The broad notion is that the components that might verify identity would come from the ‘real world,’ that is, trusted authorities that issue such tokens. This is not something that is specific to the blockchain space. We use the same thing all of the time. For instance, for Covid-19 vaccine passports in Ontario, people who held an Ontario health card could use that information to log on to a government website and download a pdf with their vaccine status. That had a QR code that anyone could scan and verify if the person was vaccinated or not. Of course, to gain entry to certain places, the name on that pdf then had to be compared with government-issued photo ID that a person had to carry. (It wasn’t clear why that step could not appear on the pdf but I guess there was concern that the pdf could be manipulated and that having the QR code link to a picture would be too much.) In the blockchain world, you would be issued a token by the government that you would hold in your wallet along with another token with your picture. Then you would provide access to the relevant tokens to someone else in order to facilitate entry or whathaveyou.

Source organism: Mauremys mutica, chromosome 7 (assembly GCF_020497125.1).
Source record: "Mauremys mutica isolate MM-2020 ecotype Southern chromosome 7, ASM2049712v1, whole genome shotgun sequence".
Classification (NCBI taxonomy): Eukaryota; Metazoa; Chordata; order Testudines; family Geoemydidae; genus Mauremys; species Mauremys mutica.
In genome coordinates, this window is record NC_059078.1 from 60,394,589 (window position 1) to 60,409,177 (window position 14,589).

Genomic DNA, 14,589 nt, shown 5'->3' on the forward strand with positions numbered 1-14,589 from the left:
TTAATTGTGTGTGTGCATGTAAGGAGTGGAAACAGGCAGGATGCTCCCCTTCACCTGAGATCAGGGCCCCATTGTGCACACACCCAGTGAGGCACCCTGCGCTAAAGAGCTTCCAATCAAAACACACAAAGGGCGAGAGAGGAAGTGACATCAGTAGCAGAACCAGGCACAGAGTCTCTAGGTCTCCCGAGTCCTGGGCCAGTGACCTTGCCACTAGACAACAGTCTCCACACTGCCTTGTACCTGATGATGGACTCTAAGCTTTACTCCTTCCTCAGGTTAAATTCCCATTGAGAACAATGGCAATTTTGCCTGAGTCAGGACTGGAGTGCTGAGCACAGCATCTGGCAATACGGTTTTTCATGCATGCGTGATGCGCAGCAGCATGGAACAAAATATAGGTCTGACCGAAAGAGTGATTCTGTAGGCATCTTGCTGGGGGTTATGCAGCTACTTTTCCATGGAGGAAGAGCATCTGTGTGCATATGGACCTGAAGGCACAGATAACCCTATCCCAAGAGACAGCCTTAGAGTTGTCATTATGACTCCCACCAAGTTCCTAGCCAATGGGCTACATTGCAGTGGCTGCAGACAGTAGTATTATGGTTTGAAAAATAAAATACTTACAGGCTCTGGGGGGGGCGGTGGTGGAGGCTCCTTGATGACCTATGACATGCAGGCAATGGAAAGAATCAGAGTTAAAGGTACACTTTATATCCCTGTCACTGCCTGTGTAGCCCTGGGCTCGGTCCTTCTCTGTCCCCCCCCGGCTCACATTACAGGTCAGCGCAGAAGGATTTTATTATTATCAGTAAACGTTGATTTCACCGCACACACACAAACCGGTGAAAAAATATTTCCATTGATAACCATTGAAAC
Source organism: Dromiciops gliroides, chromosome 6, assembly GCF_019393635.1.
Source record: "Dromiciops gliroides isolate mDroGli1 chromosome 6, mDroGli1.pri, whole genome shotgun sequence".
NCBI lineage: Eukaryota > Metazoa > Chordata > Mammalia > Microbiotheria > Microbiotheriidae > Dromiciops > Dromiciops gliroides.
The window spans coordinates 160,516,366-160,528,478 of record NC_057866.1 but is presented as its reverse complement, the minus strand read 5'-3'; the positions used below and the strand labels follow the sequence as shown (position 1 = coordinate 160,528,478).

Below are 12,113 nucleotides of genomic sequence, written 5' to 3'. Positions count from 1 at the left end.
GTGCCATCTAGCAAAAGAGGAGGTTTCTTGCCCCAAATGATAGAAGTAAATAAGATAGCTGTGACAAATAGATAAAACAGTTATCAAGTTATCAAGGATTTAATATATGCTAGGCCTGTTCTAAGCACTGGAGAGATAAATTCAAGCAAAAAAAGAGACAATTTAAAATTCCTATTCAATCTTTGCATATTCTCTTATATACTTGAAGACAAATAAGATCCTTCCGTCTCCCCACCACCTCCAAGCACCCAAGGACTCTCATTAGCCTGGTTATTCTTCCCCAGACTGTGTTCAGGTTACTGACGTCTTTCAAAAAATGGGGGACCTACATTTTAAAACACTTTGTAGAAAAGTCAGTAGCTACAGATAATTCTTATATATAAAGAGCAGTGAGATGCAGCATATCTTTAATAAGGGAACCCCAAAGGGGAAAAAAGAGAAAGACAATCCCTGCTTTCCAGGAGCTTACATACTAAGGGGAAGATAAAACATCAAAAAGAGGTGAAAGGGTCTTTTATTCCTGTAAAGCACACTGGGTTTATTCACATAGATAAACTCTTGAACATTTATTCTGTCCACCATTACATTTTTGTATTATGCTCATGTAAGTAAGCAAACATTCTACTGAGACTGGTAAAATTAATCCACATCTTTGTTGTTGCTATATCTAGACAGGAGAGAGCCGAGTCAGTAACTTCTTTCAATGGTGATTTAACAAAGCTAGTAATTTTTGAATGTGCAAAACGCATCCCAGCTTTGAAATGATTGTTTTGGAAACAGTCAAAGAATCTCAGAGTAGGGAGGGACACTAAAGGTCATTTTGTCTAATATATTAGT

The problem is that people do worry about SBTs and their role if they are not government-issued or they are required to be shown outside of government. (Actually, many people are not thrilled about the government stuff either). But that leads to an issue. If you are setting up a web3 service/organisation, how do you identify people without having to do so in the real world which is something that might be difficult to scale.
The obvious way might be to require a payment — which is a transfer of another sort of token for the one relevant for participation in the web3 thing. But the problem here is that you might be subject to what computer scientists call a Sybil attack and what ordinary people refer to as buying votes. How to resolve that is a difficult problem and so I will just leave it here to return to another day. The point is that it is a problem.